There have been several questions asked on this site regarding the best way to provision sites and lists (definition schemas vs. templates vs. the object model vs. the web interface vs. provisioning providers). I have even responded to some of them.
There are a few rules of thumb to go by (resources, permissions, ease of deployment, granularity of control). One thing that has to be considered, though, is how do you propogate changes to a site definition to the sites that have been created from it. Changes to web templates only affect new sites that are created from them. My understanding was that this is not the case with site definition schemas (and list definition schemas). I understand that you can only add to a definition once a site has been created from it or the sites will break, but I saw the note on this page in the MSDN library yesterday and it concerned me: http://msdn.microsoft.com/en-us/library/ms434313.aspx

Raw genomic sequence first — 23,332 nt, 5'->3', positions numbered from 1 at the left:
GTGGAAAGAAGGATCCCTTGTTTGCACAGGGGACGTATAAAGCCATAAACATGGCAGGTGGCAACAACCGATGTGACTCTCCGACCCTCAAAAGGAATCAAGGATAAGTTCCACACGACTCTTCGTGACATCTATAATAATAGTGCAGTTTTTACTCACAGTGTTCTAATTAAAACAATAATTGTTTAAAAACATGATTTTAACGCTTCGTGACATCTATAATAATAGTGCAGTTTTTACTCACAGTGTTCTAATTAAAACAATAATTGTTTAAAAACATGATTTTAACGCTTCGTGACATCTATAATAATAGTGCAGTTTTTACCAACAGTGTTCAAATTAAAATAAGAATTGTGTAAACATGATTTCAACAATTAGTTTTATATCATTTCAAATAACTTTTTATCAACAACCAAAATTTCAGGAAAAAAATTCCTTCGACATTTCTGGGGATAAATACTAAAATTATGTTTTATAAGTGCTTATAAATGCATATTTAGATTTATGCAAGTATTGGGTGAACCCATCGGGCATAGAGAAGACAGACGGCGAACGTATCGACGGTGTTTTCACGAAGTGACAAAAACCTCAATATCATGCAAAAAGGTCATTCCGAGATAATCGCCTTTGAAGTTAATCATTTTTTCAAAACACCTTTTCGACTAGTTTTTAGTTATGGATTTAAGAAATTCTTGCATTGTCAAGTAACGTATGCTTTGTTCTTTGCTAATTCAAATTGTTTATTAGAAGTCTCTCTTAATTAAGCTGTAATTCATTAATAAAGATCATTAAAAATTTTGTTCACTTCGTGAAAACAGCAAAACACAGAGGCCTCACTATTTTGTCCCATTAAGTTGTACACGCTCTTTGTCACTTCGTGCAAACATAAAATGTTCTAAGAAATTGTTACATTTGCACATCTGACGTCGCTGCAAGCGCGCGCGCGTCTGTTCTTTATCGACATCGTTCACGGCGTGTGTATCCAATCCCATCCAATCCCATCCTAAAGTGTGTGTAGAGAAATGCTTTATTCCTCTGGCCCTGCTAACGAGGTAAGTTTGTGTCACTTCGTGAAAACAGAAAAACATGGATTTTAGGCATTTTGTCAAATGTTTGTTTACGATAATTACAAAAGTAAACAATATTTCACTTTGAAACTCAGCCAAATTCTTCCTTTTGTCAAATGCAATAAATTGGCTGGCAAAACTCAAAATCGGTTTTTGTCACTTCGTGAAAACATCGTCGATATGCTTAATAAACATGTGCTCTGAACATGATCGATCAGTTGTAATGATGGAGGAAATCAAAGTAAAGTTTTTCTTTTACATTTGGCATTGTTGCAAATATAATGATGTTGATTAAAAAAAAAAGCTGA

We rely pretty heavily on the object model to provision modification to sites once they have been created. At the same time, we have been fortunate to not have had many major changes to our site definitions post-production, but that won't last forever.
There is a blog post at http://mymemorysucks.wordpress.com/2009/02/25/site-definitions-vs-site-templates-and-site-provisioning-providers/ that makes a case for always using a provisioning provider over site definitions and templates, but I get mixed signals because the Microsoft developer exams seemed put a lot of weight on site definitions and templates.
So, what are the best practices for modifying your sites/lists after they have been created and are in production? How do ISV's, for example, handle upgrades to their SharePoint based software?